Mydoom-A: Is it a Mimail variant?

Some antivirus experts question whether Mydoom-A, which has caused havoc for network and e-mail administrators since it arrived late Monday, is a Mimail variant.

Mydoom-A, the latest massive mass-mailer to hit the Internet, had some antivirus experts scratching their heads because it appears to be a Mimail variant.

"We were thinking about calling it Mimail-R," said Graham Cluley, senior technology consultant with U.K.-based Sophos PLC. "But the antivirus community settled on the name Mydoom, which is not entirely clear to me [why it did that]. "

Monday was an interesting day on the worm scene. Mid-day EST Mimail-Q surfaced. It was similar to its brethren in that it phished for personal data from users masquerading as a message from Microsoft. When executed, a dialog window comes up saying the user's Microsoft Windows' license has expired. It then prompts the potential victim to plug in his personal information including credit card number.

Late in the day, Mydoom erupted and it contained some similarities to the Mimail worms. Antivirus vendor Trend Micro even called it Mimail-R. "The code appears to be written by the same person," Cluley said.

Also, Mydoom-A is set to launch a denial-of-service attack on The SCO Group's Web site on Feb. 1. Mimail variants have launched similar attacks in the past. Mimail-C and Mimail-L, for example, tried to launch denial-of-service attacks on various antispam Web sites such as the Spamhaus Project.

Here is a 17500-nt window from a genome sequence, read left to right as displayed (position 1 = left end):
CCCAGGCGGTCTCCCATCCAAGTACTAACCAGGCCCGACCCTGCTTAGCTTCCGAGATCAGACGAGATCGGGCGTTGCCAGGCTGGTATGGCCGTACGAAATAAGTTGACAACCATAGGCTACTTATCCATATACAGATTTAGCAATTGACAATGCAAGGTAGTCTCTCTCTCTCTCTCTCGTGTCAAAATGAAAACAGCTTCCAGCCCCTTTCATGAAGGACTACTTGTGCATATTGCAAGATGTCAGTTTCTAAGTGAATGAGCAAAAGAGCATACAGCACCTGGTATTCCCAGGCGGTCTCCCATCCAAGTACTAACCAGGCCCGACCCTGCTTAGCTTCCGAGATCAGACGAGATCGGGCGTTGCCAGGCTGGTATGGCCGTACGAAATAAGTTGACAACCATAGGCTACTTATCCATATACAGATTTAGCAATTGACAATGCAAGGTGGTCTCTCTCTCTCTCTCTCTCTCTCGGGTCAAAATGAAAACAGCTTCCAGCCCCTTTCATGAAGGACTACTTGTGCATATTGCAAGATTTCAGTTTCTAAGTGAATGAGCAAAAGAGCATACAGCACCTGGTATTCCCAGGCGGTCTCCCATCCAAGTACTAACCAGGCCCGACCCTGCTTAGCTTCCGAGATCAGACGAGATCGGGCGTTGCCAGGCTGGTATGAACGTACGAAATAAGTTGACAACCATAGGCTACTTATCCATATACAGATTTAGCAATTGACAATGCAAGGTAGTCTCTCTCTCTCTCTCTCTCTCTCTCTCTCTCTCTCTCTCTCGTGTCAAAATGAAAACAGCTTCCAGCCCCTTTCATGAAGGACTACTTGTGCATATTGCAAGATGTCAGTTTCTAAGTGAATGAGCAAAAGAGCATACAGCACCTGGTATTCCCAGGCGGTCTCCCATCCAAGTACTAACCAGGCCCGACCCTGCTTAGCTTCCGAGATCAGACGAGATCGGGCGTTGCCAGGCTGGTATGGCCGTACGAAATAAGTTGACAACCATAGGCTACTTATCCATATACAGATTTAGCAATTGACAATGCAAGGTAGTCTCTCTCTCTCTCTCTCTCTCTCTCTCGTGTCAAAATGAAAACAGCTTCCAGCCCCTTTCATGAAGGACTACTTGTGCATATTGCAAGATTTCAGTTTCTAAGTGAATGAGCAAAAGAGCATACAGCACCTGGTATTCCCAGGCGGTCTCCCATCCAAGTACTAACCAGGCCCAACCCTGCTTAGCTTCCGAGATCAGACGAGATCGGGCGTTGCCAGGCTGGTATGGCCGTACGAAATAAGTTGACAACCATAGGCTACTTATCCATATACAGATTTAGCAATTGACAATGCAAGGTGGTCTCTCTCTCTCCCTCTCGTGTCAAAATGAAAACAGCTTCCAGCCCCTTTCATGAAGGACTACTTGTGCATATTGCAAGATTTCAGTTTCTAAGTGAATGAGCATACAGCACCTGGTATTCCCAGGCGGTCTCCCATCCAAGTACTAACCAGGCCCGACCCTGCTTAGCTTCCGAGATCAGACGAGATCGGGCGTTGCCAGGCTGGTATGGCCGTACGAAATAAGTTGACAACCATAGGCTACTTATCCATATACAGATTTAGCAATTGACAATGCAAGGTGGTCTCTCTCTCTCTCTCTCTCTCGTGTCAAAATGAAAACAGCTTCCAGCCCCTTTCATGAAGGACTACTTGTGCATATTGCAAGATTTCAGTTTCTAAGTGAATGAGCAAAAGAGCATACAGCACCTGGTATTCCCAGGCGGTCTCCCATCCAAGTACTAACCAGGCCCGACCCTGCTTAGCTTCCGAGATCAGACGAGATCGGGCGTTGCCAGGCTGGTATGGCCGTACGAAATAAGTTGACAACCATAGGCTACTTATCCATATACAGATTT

Recently, experts have identified the convergence of spamming and worm writing. Worms such as the Sobig family created open relays most likely to allow spammers to send their messages. The Mimail worms traveled attached to messages that were very spam-like.

Mydoom-A may owe some of its traction to the fact that it is not spam-like. The messages carrying the worm don't contain words that would trip antispam filters. It can randomly generate subject lines but it also uses benign-sounding ones like "Hi", "Hello" or "error."

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